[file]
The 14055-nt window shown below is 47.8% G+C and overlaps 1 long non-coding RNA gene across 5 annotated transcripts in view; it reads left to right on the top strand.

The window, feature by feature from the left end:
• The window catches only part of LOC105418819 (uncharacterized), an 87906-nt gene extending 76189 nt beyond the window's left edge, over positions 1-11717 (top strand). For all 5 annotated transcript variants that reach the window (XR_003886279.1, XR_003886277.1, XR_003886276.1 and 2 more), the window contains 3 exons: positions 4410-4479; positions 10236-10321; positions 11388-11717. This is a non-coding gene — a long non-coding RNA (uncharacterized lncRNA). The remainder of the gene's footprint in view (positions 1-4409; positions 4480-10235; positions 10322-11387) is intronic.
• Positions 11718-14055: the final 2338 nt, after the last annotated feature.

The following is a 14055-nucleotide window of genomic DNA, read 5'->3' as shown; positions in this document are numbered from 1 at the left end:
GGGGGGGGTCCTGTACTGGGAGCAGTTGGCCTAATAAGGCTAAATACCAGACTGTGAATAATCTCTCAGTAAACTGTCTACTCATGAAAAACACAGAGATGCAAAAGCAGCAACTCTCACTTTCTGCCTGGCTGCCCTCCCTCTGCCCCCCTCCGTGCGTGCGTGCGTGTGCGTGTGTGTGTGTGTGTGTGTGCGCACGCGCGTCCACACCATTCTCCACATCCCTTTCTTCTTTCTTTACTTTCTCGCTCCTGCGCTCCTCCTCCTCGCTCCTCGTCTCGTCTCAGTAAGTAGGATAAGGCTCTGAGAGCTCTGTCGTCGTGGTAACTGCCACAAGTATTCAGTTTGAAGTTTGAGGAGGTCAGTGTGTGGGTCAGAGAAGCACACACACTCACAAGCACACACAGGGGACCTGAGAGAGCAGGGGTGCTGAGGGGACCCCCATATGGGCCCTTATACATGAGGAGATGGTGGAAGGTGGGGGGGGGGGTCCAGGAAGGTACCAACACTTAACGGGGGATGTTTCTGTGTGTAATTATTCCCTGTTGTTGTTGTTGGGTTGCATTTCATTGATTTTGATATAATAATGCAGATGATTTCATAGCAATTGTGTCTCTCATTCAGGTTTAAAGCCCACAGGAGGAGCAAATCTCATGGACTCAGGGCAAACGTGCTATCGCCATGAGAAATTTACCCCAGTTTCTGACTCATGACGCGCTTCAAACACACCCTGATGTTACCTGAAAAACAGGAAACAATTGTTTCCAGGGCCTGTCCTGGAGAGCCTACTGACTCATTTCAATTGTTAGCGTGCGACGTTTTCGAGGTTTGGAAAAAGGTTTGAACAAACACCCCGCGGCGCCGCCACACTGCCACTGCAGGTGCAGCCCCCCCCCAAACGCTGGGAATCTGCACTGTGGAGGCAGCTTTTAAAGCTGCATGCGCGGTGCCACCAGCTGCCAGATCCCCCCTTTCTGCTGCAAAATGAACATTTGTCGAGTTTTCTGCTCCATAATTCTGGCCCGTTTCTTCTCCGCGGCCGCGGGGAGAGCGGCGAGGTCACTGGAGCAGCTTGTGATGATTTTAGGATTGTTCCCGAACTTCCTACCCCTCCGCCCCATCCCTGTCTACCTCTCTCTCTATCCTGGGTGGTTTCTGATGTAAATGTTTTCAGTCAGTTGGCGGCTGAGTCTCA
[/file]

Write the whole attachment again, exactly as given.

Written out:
The 14055-nt window shown below is 47.8% G+C and overlaps 1 long non-coding RNA gene across 5 annotated transcripts in view; it reads left to right on the top strand.

The window, feature by feature from the left end:
• The window catches only part of LOC105418819 (uncharacterized), an 87906-nt gene extending 76189 nt beyond the window's left edge, over positions 1-11717 (top strand). For all 5 annotated transcript variants that reach the window (XR_003886279.1, XR_003886277.1, XR_003886276.1 and 2 more), the window contains 3 exons: positions 4410-4479; positions 10236-10321; positions 11388-11717. This is a non-coding gene — a long non-coding RNA (uncharacterized lncRNA). The remainder of the gene's footprint in view (positions 1-4409; positions 4480-10235; positions 10322-11387) is intronic.
• Positions 11718-14055: the final 2338 nt, after the last annotated feature.

The following is a 14055-nucleotide window of genomic DNA, read 5'->3' as shown; positions in this document are numbered from 1 at the left end:
GGGGGGGGTCCTGTACTGGGAGCAGTTGGCCTAATAAGGCTAAATACCAGACTGTGAATAATCTCTCAGTAAACTGTCTACTCATGAAAAACACAGAGATGCAAAAGCAGCAACTCTCACTTTCTGCCTGGCTGCCCTCCCTCTGCCCCCCTCCGTGCGTGCGTGCGTGTGCGTGTGTGTGTGTGTGTGTGTGCGCACGCGCGTCCACACCATTCTCCACATCCCTTTCTTCTTTCTTTACTTTCTCGCTCCTGCGCTCCTCCTCCTCGCTCCTCGTCTCGTCTCAGTAAGTAGGATAAGGCTCTGAGAGCTCTGTCGTCGTGGTAACTGCCACAAGTATTCAGTTTGAAGTTTGAGGAGGTCAGTGTGTGGGTCAGAGAAGCACACACACTCACAAGCACACACAGGGGACCTGAGAGAGCAGGGGTGCTGAGGGGACCCCCATATGGGCCCTTATACATGAGGAGATGGTGGAAGGTGGGGGGGGGGGTCCAGGAAGGTACCAACACTTAACGGGGGATGTTTCTGTGTGTAATTATTCCCTGTTGTTGTTGTTGGGTTGCATTTCATTGATTTTGATATAATAATGCAGATGATTTCATAGCAATTGTGTCTCTCATTCAGGTTTAAAGCCCACAGGAGGAGCAAATCTCATGGACTCAGGGCAAACGTGCTATCGCCATGAGAAATTTACCCCAGTTTCTGACTCATGACGCGCTTCAAACACACCCTGATGTTACCTGAAAAACAGGAAACAATTGTTTCCAGGGCCTGTCCTGGAGAGCCTACTGACTCATTTCAATTGTTAGCGTGCGACGTTTTCGAGGTTTGGAAAAAGGTTTGAACAAACACCCCGCGGCGCCGCCACACTGCCACTGCAGGTGCAGCCCCCCCCCAAACGCTGGGAATCTGCACTGTGGAGGCAGCTTTTAAAGCTGCATGCGCGGTGCCACCAGCTGCCAGATCCCCCCTTTCTGCTGCAAAATGAACATTTGTCGAGTTTTCTGCTCCATAATTCTGGCCCGTTTCTTCTCCGCGGCCGCGGGGAGAGCGGCGAGGTCACTGGAGCAGCTTGTGATGATTTTAGGATTGTTCCCGAACTTCCTACCCCTCCGCCCCATCCCTGTCTACCTCTCTCTCTATCCTGGGTGGTTTCTGATGTAAATGTTTTCAGTCAGTTGGCGGCTGAGTCTCA